only thing taking me away from this process is if my dog decides he needs to go
to outside, or needs attention, and he rings his bell. Other times, though, I
might work steadily for a few hours then take a break to go for a run. Right
now it’s snowy, so that involves me driving to my gym to run on the indoor
track. I am not someone who “works” or “writes” while I run or walk. I just run
so that I can feel like I have a body or know what the sun is on days that I
don’t really go outside. Or I’ll go for a hike. Grand Rapids has some great
trails, although since everything is so flat I’m not sure it can be called
“hiking.” It’s more like “outdoor walking.” But the dog comes with me, which is
all he’s ever wanted.
I’m doing in between, depending on my responsibilities:
Grading/commenting on papers—I teach around 5 classes total each semester, each
with about 26 students in them. I’m putting off commenting on them right now to
job applications. I’m on the market right now, and so a good bit of my time is
also spent writing cover letters and putting together dossiers.
Right now I’m baking a couple of loaves of sourdough bread, and tonight I’m
going to try a passion fruit curd.
4. Coding. I’m
in the middle of a restructure/redesign of the magazine I edit, Jellyfish Magazine (soon to be renamed Jellyfish Poetry!). Coding gives me the
same kind of zoned-in, hyper-focused feel of working as essay writing. An
entire day can pass by and I’ve just been writing and testing out code, somewhat
manically. I love coding because there are answers! and clear goals! and set
methods! And you know immediately whether you messed up or not!
5. Sometimes I
can work with the TV on, but most of the time I can’t, especially when I read.
But when I do, it’s either The Great
British Bakeoff (or the Masterclass), the Netflix Fireplace video, Call the Midwife, The West Wing, Star Trek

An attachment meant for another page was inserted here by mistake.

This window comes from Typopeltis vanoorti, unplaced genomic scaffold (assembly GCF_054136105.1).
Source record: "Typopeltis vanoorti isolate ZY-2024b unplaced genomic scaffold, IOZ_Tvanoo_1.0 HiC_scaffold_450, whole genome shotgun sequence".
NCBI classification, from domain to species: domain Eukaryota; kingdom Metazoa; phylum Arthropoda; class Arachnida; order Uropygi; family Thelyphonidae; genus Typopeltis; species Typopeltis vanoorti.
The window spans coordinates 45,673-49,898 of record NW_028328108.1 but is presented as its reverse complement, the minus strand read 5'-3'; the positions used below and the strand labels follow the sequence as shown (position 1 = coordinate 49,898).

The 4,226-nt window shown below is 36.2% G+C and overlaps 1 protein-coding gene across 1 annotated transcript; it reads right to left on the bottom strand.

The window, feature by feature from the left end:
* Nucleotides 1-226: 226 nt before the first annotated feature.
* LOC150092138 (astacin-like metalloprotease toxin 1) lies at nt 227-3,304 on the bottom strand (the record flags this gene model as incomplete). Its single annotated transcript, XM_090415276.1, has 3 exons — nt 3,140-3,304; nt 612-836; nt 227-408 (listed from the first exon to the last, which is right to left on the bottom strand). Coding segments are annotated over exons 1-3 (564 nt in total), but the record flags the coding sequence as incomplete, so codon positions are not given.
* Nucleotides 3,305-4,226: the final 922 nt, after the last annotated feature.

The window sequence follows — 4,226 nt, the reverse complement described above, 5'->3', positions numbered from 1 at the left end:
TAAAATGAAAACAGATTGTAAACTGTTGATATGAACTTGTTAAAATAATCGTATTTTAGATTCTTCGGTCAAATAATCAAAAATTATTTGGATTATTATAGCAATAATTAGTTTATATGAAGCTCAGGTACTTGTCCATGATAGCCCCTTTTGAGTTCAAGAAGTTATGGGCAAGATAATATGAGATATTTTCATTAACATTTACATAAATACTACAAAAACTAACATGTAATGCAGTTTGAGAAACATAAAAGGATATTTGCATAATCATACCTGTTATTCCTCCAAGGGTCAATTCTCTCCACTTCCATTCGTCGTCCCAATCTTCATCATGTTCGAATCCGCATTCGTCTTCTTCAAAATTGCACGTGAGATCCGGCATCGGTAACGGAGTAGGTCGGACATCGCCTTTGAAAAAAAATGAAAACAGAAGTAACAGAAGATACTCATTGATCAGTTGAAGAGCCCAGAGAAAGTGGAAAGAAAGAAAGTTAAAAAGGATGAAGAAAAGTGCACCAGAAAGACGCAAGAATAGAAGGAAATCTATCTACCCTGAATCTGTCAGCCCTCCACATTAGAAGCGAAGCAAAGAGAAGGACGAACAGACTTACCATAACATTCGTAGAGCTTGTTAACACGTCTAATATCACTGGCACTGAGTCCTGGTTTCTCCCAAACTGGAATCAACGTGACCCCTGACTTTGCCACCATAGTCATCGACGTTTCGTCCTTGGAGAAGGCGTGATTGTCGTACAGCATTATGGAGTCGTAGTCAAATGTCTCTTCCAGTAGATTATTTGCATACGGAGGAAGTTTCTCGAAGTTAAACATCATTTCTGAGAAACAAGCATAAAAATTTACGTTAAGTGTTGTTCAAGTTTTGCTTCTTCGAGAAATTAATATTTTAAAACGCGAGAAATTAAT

Voyager, or the Planet Earth/Blue
Planet/Frozen Planet collection.
The dog eats
dinner. The evening begins with some television and social media. I start to
think about the next day, make sure my lesson plans are correct and taken care
of, and that I’m not missing anything big by spending the whole day writing. I
answer emails, I code, I grade, or, if I’m lucky, submit some poems, until I
start to lose my edge.
is one of the nights that my best girls and I have a Gchat planned, so we will
talk from about 7:30-10:30. Sometimes my friend and poet Todd Kaneko will
invite me for dinner with his family (bless him). Then time to start the
bedtime routine: feeding the cat, the fish, taking the dog out one last time
(I’m never not singing “One Last Time” from Hamilton
while we do this), then bedtime. I read from my Kindle until I fall asleep,
Gale Marie Thompson is the author of Soldier On (Tupelo Press, 2015) and Helen or My Hunger (YesYes Books, forthcoming). Her work appears in
Tin House Online, Gulf Coast, American Poetry Review, Guernica,
Bennington Review, and others. She
has received fellowships from the Vermont Studio Center and Kimmel Harding
Nelson Center for the Arts. Gale is the founding editor of Jellyfish Magazine, and she lives, writes, and teaches in Grand
Rapids, Michigan. You can find her on twitter @thegalester.